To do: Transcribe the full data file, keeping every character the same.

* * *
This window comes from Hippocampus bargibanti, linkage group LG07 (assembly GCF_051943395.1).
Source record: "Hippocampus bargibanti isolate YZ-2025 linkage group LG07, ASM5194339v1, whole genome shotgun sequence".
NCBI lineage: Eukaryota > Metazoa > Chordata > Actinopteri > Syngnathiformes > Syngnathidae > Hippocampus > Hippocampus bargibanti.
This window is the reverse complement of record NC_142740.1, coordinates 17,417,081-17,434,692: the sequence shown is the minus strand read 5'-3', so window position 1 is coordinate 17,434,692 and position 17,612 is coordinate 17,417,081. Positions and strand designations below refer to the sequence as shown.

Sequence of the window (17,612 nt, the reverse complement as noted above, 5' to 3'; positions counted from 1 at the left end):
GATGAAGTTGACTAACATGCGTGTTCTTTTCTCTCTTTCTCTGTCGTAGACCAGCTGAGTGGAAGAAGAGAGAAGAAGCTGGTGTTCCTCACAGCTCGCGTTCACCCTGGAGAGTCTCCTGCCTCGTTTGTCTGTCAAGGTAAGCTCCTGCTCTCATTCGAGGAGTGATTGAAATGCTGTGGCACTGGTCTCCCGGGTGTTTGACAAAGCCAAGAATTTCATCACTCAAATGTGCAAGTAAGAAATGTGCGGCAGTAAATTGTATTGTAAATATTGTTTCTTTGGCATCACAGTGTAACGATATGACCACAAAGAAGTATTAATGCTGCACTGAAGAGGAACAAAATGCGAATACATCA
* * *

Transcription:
This window comes from Hippocampus bargibanti, linkage group LG07 (assembly GCF_051943395.1).
Source record: "Hippocampus bargibanti isolate YZ-2025 linkage group LG07, ASM5194339v1, whole genome shotgun sequence".
NCBI lineage: Eukaryota > Metazoa > Chordata > Actinopteri > Syngnathiformes > Syngnathidae > Hippocampus > Hippocampus bargibanti.
This window is the reverse complement of record NC_142740.1, coordinates 17,417,081-17,434,692: the sequence shown is the minus strand read 5'-3', so window position 1 is coordinate 17,434,692 and position 17,612 is coordinate 17,417,081. Positions and strand designations below refer to the sequence as shown.

Sequence of the window (17,612 nt, the reverse complement as noted above, 5' to 3'; positions counted from 1 at the left end):
GATGAAGTTGACTAACATGCGTGTTCTTTTCTCTCTTTCTCTGTCGTAGACCAGCTGAGTGGAAGAAGAGAGAAGAAGCTGGTGTTCCTCACAGCTCGCGTTCACCCTGGAGAGTCTCCTGCCTCGTTTGTCTGTCAAGGTAAGCTCCTGCTCTCATTCGAGGAGTGATTGAAATGCTGTGGCACTGGTCTCCCGGGTGTTTGACAAAGCCAAGAATTTCATCACTCAAATGTGCAAGTAAGAAATGTGCGGCAGTAAATTGTATTGTAAATATTGTTTCTTTGGCATCACAGTGTAACGATATGACCACAAAGAAGTATTAATGCTGCACTGAAGAGGAACAAAATGCGAATACATCA